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Christmas Lunch at Waverley Abbey House

December 5th 2016

Fifty nine members attended a Christmas lunch at Waverley Abbey House, which is situated between Elstead and Farnham.  We met in their lounge area for mulled wine before going upstairs for a short talk about the history of the house, which was presented by a member of their staff.  It was a sunny, winter’s day and the views from all the windows were stunning, creating an appropriate back drop to our talk.

The whole site is a conservation area.  Early records show that the now ruined Cistercian Abbey on the banks of the river Wey was built under the auspices of the Bishop of Winchester, around 1128.  The spot chosen is typical of Norman monasteries, by a slow flowing river providing ready water and fish.  The site was much larger than the ruins now suggest and the current Waverley Abbey House was built centuries later in the grounds of the northernmost part of the Abbey, in 1723.

Under Henry VIII and the dissolution of the monasteries, the site was gifted to a friend of the king, in 1536.  The first Waverley Abbey House was very likely partly erected from Abbey stones.  Apparently some stone was also taken to help build another local, country house, Loseley Park.  This is where the present Lord Lieutenant of Surrey, Michael More-Molyneux resides.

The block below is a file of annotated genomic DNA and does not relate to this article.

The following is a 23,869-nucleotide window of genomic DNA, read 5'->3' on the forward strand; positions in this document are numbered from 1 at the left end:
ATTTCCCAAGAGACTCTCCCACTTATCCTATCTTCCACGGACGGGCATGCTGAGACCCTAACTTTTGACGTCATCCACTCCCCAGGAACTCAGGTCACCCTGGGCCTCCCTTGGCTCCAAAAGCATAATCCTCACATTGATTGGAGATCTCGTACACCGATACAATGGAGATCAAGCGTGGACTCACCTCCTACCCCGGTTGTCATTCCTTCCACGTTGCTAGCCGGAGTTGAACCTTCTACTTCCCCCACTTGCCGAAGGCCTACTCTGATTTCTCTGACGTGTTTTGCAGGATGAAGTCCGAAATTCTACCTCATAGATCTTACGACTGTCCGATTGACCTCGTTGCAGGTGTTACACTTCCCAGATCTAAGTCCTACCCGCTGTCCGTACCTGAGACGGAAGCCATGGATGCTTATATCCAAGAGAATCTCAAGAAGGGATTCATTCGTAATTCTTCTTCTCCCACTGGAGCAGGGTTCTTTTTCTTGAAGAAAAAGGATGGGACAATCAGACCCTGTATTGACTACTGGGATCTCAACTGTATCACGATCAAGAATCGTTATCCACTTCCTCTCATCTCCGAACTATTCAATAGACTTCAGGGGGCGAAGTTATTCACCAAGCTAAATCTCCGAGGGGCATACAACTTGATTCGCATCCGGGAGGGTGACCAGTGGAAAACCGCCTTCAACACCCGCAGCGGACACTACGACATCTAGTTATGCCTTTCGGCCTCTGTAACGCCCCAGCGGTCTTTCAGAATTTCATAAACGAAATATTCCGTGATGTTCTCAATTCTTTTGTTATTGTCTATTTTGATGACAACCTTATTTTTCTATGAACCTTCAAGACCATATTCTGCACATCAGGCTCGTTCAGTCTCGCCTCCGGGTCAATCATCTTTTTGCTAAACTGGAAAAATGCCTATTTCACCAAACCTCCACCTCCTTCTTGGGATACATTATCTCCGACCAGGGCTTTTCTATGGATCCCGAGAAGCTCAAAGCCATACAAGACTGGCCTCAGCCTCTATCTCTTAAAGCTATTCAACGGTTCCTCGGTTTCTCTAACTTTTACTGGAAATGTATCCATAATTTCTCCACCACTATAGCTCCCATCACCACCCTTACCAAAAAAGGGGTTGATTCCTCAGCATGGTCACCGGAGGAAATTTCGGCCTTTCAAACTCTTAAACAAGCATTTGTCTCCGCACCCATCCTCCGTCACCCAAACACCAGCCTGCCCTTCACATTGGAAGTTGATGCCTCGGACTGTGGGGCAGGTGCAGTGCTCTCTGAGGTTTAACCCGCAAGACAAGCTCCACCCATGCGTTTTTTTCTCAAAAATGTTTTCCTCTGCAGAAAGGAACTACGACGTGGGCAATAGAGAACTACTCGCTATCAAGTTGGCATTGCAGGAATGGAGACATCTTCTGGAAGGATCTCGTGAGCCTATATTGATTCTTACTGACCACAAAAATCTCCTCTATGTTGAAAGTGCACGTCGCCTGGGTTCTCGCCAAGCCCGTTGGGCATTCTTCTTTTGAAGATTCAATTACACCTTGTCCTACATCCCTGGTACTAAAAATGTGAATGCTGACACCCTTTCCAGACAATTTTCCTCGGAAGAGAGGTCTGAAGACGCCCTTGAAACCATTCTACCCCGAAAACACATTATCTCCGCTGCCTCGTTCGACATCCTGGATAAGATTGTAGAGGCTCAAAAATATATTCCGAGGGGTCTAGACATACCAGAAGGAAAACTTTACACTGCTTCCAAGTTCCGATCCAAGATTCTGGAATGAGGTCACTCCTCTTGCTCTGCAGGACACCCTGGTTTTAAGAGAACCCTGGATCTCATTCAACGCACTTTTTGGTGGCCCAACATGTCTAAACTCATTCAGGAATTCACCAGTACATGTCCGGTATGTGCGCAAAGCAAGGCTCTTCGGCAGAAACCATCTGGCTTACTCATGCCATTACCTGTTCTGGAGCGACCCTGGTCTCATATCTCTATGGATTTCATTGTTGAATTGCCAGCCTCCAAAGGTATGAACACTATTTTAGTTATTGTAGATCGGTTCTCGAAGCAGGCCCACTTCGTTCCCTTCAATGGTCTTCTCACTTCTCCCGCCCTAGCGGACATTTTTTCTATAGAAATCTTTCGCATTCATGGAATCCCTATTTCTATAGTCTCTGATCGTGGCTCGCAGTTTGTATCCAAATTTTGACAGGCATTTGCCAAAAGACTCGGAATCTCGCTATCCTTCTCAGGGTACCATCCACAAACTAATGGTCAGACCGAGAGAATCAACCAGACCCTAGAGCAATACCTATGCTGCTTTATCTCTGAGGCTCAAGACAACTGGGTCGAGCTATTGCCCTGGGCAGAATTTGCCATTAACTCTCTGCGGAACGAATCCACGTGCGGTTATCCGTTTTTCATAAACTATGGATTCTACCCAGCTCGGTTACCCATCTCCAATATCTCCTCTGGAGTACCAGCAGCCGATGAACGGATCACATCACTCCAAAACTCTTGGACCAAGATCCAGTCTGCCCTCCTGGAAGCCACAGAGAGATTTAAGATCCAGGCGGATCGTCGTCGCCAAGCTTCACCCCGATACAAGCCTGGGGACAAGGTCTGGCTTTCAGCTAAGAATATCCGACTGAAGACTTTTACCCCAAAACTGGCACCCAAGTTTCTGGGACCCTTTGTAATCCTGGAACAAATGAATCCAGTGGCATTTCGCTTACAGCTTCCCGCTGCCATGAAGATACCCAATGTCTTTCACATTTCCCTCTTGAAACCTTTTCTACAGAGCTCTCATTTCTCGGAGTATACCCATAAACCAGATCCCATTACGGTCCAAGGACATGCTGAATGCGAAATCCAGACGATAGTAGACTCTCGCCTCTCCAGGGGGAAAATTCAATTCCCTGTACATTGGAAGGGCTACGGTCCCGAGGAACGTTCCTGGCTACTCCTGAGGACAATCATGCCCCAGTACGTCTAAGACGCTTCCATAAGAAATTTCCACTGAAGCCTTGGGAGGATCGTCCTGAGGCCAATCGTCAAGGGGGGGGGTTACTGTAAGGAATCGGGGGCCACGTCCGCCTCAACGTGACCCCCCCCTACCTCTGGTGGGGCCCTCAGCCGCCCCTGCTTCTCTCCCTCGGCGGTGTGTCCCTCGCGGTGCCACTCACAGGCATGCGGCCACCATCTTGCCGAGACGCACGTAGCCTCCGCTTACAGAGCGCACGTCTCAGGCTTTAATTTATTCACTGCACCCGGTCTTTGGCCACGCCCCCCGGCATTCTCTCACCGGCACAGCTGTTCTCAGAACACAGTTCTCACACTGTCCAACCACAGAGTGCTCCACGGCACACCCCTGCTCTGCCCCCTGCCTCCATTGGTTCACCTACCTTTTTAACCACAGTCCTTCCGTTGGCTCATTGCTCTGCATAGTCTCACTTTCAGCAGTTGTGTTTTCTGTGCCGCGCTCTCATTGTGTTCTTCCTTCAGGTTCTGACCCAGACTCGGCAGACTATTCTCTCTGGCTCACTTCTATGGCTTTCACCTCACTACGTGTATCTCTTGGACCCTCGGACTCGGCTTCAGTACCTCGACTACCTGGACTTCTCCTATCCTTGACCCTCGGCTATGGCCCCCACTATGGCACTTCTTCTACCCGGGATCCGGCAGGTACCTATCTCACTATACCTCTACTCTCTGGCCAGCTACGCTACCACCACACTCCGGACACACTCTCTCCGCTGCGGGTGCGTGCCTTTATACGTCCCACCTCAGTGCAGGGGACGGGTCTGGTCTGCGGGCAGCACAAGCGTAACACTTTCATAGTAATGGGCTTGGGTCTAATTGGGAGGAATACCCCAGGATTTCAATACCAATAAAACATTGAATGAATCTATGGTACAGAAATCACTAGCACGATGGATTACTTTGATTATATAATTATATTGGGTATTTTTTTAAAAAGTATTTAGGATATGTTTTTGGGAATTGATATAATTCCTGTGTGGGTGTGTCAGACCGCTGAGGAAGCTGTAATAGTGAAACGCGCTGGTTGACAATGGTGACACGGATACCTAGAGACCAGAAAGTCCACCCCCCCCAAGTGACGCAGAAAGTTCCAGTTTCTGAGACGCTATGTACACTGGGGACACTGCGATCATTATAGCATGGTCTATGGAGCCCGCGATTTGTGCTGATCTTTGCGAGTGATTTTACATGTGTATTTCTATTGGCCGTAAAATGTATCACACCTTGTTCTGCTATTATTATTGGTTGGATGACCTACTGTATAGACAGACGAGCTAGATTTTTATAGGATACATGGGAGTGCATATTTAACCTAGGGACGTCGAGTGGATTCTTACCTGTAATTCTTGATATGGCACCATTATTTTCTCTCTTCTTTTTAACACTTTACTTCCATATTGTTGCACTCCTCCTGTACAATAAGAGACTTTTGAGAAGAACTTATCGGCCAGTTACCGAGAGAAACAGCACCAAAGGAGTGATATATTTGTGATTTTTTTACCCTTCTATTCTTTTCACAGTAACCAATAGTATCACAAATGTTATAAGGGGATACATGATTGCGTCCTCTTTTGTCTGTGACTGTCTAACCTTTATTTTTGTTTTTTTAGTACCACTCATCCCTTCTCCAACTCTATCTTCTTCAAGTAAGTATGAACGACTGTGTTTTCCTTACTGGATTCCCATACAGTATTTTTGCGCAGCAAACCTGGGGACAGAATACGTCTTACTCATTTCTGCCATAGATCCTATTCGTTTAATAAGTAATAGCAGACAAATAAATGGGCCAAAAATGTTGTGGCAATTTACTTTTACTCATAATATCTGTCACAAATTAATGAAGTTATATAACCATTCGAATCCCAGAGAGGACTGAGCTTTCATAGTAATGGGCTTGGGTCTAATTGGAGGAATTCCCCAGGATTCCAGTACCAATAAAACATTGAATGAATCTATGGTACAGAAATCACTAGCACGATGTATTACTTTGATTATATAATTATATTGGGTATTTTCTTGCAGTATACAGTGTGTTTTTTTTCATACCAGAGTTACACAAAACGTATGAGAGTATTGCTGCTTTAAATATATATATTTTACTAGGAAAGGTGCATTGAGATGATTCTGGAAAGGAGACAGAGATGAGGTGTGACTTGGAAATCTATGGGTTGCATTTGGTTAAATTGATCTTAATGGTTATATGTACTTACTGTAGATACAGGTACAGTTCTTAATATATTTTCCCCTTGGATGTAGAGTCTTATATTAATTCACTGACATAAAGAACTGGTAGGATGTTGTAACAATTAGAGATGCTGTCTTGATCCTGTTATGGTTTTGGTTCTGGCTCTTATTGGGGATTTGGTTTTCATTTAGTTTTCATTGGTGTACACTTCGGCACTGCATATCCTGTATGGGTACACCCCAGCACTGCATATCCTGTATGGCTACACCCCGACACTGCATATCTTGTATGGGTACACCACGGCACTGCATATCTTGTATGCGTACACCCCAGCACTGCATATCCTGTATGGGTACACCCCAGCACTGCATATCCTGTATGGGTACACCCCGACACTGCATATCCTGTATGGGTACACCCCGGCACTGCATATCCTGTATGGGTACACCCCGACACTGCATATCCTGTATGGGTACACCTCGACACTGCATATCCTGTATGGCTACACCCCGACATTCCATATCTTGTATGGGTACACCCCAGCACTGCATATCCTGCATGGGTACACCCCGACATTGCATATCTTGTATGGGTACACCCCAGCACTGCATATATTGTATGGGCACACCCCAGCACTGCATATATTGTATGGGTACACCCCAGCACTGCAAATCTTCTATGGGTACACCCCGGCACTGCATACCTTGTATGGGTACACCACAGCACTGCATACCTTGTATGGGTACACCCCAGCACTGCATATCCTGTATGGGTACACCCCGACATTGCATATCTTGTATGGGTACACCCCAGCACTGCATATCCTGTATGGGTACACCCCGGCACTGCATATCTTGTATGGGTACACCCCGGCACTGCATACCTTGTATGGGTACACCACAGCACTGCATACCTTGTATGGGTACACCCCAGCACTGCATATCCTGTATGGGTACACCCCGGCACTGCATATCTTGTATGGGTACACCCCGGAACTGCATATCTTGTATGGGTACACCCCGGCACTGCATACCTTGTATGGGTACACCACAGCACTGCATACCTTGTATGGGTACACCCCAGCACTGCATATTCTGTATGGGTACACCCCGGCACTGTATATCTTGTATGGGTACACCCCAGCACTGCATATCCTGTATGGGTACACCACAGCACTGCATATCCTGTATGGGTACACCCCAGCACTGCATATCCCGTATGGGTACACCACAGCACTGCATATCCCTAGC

The current House is Georgian and Grade 2 listed.  Since the 18th C the building has changed ownership several times and notable people, such as Florence Nightingale, who was related to one of the owners, visited frequently.  During the Second World War it was used as a military hospital and the women of the family nursed injured military personnel.  In fact they never lost a patient and were presented with appropriate awards, medals and citations, as a result.  After the war the house fell into disrepair until the Baptist Missionary, Selwyn Hughes, developed it into what we see today via his Christian Charity CWR, which studies Christianity in the current world.  Hughes died in 2006 and people still recall his influential talks and refer to his writing.

The ruins of the original Abbey still stand and are sometimes used in films; for example, Tom Cruise arrived by helicopter recently to shoot one of his latest films.  The old Abbey is now owned by English Heritage and the whole environment is quite breathtaking.

After our talk on the origins of the House we had Christmas lunch and then coffee later in the lounge.  Members relaxed and completed this year’s quiz on Surrey and Cranleigh, which was designed by John Wright, who was also our official photographer.  Staff who work in the house are all helpful and from them we caught the peaceful, calming atmosphere.  Perhaps a return could be in the offing?

Liz Trickett and Gwen Wright

Members welcomed with mulled wine  ....

....  then after enjoying a festive lunch